A meeting without Public Participation is scarcely a meeting at all; luckily, the regulars were around to provide comments. Alan Ferdman encouraged all residents to submit their Proposition 218 protest letter against hikes in sanitation bills to cover chloride cleanup costs. He said that the City had not made an effort to adequately inform citizens and that the protest procedures were not as straightforward as they could be. Cam Noltemeyer echoed his sentiments, and she challenged Councilmember Dante Acosta to oppose the sanitation rate increase on the grounds of his campaign statement that he "fought the chloride tax scam." The most interesting comments of the night, however, came from Saugus journalism student Sarah Farnell. She said teens are unconstitutionally subject to and targeted for violating curfew laws. She said the ACLU has been involved in many cases regarding teen curfew laws and said that they have no place in Santa Clarita.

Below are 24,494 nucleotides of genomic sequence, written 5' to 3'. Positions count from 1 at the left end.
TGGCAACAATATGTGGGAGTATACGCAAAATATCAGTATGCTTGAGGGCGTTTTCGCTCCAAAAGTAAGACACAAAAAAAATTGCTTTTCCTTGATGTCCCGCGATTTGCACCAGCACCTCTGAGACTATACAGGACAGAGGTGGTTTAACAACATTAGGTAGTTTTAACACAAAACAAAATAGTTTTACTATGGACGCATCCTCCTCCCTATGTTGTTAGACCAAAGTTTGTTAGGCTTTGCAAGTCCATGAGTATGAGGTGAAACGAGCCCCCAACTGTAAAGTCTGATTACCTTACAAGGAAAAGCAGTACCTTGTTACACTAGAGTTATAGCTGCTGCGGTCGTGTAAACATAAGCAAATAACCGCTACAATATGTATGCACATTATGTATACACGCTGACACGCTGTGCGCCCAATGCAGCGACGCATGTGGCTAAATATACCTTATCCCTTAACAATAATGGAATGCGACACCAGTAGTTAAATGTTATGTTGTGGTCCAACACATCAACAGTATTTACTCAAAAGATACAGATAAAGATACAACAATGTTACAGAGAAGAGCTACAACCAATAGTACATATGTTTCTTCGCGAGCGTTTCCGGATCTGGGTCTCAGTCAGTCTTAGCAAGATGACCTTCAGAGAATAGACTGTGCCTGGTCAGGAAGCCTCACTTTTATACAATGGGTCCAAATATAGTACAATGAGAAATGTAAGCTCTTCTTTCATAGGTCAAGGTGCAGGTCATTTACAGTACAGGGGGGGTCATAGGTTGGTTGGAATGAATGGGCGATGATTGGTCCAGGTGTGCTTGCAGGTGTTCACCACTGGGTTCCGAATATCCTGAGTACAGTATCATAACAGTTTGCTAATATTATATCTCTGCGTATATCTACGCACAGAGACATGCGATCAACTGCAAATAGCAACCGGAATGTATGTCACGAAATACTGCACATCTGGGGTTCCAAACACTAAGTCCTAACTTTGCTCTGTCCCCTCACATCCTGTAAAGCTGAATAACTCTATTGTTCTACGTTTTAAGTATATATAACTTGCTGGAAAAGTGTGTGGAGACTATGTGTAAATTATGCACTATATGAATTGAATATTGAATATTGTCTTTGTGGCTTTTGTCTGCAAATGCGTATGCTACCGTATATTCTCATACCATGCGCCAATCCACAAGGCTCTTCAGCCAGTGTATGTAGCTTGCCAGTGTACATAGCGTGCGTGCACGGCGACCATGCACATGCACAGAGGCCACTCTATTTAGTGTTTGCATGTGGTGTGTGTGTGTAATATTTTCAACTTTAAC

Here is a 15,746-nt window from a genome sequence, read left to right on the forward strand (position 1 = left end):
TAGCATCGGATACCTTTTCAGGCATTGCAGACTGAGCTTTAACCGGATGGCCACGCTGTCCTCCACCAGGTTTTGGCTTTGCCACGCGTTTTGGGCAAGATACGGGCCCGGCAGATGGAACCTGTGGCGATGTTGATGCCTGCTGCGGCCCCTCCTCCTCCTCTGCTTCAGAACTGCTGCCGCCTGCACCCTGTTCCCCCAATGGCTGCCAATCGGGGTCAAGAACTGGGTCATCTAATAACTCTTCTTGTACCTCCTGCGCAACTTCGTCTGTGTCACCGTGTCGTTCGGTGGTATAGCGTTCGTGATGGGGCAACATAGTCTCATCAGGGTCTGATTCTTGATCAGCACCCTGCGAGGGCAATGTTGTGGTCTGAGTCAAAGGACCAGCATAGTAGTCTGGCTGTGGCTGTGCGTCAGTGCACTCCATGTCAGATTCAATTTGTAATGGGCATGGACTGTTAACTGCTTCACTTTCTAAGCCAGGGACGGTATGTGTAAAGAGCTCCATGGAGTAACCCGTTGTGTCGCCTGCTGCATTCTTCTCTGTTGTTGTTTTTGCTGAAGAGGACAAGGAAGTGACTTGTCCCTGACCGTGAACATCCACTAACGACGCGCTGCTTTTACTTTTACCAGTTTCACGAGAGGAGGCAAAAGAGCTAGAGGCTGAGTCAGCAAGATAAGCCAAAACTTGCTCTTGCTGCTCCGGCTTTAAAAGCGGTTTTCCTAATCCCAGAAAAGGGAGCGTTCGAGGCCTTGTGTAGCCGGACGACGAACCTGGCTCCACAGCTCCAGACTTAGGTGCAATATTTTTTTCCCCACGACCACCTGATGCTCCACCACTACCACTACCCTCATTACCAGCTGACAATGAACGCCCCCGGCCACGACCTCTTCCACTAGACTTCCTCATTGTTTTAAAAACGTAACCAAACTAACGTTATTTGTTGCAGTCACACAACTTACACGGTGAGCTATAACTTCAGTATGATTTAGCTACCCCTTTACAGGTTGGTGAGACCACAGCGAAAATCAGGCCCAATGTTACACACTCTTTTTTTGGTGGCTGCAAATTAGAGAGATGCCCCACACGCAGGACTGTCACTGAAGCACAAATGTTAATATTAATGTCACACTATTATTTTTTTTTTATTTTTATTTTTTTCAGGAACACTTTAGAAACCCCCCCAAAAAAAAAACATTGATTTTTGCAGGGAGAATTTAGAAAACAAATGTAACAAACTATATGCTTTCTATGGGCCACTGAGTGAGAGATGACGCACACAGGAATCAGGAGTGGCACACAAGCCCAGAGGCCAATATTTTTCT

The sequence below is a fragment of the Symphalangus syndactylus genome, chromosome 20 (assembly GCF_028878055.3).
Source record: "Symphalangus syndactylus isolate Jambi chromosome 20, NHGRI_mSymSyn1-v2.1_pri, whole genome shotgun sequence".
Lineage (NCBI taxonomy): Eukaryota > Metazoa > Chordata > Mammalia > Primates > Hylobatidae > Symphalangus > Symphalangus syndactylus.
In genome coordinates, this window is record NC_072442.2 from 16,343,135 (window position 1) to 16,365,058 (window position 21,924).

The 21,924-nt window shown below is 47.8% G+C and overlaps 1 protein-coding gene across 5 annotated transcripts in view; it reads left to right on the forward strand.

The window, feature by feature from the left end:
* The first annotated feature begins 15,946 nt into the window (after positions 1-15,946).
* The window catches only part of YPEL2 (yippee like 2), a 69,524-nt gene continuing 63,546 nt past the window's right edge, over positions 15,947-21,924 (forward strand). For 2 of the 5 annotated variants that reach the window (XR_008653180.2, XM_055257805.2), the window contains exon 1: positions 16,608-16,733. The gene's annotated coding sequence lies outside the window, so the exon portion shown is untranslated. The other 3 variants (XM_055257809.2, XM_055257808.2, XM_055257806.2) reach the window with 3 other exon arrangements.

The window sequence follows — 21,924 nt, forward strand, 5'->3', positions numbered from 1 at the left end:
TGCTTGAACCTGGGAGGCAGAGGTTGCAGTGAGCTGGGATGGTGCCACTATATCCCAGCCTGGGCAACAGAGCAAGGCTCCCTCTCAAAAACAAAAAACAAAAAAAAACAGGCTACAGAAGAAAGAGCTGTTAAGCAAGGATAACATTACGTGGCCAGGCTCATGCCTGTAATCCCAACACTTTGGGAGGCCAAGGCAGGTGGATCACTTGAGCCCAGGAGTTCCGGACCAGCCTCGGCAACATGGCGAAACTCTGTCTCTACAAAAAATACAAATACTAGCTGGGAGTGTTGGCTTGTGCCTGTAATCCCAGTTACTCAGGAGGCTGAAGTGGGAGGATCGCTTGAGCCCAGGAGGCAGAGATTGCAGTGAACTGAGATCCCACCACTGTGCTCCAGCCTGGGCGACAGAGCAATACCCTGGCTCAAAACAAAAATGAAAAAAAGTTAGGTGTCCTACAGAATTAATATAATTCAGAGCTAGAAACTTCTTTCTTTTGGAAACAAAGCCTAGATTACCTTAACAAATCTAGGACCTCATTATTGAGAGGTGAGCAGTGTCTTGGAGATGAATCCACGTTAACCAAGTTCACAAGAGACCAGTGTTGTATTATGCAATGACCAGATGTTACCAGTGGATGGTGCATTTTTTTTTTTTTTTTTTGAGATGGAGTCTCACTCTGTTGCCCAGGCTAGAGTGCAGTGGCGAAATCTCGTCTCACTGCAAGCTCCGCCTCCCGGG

After public comments, City Manager Ken Striplin responded. He said the Prop. 218 process is dictated by state law, so there's little different they could do. He said the curfew law, in place since 1997, was intended to protect youth, and both he and City Attorney Joe Montes said that they didn't have knowledge that nighttime curfew enforcement was unconstitutional. To be more precise, Montes said he didn't really know the exact answer as to whether it was unconstitutional as he hasn't reviewed current cases in that area, but he suspected there might be differences between allowing daytime and nighttime curfew enforcement.